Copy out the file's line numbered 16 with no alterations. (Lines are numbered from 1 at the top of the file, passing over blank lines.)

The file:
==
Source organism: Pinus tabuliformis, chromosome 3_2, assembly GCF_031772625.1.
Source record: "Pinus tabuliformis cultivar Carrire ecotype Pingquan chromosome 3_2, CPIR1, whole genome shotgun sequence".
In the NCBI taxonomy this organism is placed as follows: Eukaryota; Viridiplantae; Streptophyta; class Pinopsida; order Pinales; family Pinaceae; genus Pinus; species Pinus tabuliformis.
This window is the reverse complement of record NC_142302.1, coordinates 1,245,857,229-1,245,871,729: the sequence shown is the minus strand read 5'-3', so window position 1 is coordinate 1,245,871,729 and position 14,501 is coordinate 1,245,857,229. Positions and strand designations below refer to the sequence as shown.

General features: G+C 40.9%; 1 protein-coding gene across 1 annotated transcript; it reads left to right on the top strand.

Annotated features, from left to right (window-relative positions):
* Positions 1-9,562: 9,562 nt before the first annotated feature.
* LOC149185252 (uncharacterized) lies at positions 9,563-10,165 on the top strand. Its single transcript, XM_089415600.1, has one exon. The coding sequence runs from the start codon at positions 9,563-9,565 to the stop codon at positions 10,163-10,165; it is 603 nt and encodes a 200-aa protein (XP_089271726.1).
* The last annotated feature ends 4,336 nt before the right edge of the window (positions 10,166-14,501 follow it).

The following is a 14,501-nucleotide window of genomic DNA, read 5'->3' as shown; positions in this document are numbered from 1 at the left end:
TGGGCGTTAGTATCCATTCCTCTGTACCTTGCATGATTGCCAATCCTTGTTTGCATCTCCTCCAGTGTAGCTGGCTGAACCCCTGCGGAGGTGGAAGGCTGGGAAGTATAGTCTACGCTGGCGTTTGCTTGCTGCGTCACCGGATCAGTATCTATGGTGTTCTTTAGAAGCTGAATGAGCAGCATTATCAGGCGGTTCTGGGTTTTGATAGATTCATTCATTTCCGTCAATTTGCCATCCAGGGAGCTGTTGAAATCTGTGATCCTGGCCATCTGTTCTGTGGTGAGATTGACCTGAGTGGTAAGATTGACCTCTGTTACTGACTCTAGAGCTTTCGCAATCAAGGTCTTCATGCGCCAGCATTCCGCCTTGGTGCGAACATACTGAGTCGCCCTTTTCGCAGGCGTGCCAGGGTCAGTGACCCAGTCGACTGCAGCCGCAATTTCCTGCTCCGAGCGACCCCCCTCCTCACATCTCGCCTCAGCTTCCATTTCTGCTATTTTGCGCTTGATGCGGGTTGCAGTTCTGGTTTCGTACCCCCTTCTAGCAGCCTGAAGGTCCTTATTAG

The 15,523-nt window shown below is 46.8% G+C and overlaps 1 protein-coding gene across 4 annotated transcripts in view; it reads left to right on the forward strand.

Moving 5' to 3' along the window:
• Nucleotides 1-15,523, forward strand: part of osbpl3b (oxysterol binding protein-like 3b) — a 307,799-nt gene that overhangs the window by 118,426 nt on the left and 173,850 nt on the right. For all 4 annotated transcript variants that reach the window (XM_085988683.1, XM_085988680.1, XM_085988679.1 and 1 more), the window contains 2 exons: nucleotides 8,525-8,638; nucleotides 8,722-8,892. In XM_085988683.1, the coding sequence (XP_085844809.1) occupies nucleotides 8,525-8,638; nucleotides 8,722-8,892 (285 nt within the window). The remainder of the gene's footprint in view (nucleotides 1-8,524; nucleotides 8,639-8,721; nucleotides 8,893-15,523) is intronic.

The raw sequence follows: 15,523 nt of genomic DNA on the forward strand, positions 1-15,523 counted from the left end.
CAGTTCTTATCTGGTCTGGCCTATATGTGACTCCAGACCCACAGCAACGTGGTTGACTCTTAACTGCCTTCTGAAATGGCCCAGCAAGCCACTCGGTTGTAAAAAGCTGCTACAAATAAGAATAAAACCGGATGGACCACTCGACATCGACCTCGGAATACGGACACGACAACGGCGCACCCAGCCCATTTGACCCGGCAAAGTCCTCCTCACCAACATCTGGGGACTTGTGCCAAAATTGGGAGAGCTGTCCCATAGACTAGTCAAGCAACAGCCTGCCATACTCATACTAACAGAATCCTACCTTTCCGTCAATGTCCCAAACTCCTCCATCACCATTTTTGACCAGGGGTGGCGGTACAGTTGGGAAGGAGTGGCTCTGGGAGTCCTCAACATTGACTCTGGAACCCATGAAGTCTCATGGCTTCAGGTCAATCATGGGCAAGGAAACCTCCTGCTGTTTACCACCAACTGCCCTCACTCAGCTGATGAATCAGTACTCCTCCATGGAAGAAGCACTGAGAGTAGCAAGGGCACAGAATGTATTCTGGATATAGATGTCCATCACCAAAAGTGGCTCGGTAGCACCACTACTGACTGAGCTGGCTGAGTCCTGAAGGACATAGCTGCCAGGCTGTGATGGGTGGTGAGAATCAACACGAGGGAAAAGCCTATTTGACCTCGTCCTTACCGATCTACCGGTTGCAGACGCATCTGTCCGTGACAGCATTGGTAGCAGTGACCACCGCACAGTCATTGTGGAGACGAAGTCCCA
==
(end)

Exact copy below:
CAGTTCTTATCTGGTCTGGCCTATATGTGACTCCAGACCCACAGCAACGTGGTTGACTCTTAACTGCCTTCTGAAATGGCCCAGCAAGCCACTCGGTTGTAAAAAGCTGCTACAAATAAGAATAAAACCGGATGGACCACTCGACATCGACCTCGGAATACGGACACGACAACGGCGCACCCAGCCCATTTGACCCGGCAAAGTCCTCCTCACCAACATCTGGGGACTTGTGCCAAAATTGGGAGAGCTGTCCCATAGACTAGTCAAGCAACAGCCTGCCATACTCATACTAACAGAATCCTACCTTTCCGTCAATGTCCCAAACTCCTCCATCACCATTTTTGACCAGGGGTGGCGGTACAGTTGGGAAGGAGTGGCTCTGGGAGTCCTCAACATTGACTCTGGAACCCATGAAGTCTCATGGCTTCAGGTCAATCATGGGCAAGGAAACCTCCTGCTGTTTACCACCAACTGCCCTCACTCAGCTGATGAATCAGTACTCCTCCATGGAAGAAGCACTGAGAGTAGCAAGGGCACAGAATGTATTCTGGATATAGATGTCCATCACCAAAAGTGGCTCGGTAGCACCACTACTGACTGAGCTGGCTGAGTCCTGAAGGACATAGCTGCCAGGCTGTGATGGGTGGTGAGAATCAACACGAGGGAAAAGCCTATTTGACCTCGTCCTTACCGATCTACCGGTTGCAGACGCATCTGTCCGTGACAGCATTGGTAGCAGTGACCACCGCACAGTCATTGTGGAGACGAAGTCCCA